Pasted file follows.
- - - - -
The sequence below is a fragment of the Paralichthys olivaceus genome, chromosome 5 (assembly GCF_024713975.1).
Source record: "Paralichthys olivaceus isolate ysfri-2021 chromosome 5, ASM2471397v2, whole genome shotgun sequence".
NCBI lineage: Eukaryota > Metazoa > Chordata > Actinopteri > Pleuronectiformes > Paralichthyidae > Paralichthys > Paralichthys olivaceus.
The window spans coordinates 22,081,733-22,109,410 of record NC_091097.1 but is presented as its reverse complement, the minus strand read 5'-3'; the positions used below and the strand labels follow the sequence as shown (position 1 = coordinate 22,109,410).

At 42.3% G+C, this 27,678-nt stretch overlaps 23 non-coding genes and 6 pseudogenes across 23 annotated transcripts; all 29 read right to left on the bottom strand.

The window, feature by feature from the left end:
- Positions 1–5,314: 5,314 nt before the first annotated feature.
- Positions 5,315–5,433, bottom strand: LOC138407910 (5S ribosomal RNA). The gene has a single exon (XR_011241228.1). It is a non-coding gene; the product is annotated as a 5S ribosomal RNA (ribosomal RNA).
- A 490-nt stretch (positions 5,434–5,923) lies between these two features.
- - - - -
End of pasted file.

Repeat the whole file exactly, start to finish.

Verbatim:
The sequence below is a fragment of the Paralichthys olivaceus genome, chromosome 5 (assembly GCF_024713975.1).
Source record: "Paralichthys olivaceus isolate ysfri-2021 chromosome 5, ASM2471397v2, whole genome shotgun sequence".
NCBI lineage: Eukaryota > Metazoa > Chordata > Actinopteri > Pleuronectiformes > Paralichthyidae > Paralichthys > Paralichthys olivaceus.
The window spans coordinates 22,081,733-22,109,410 of record NC_091097.1 but is presented as its reverse complement, the minus strand read 5'-3'; the positions used below and the strand labels follow the sequence as shown (position 1 = coordinate 22,109,410).

At 42.3% G+C, this 27,678-nt stretch overlaps 23 non-coding genes and 6 pseudogenes across 23 annotated transcripts; all 29 read right to left on the bottom strand.

The window, feature by feature from the left end:
- Positions 1–5,314: 5,314 nt before the first annotated feature.
- Positions 5,315–5,433, bottom strand: LOC138407910 (5S ribosomal RNA). The gene has a single exon (XR_011241228.1). It is a non-coding gene; the product is annotated as a 5S ribosomal RNA (ribosomal RNA).
- A 490-nt stretch (positions 5,434–5,923) lies between these two features.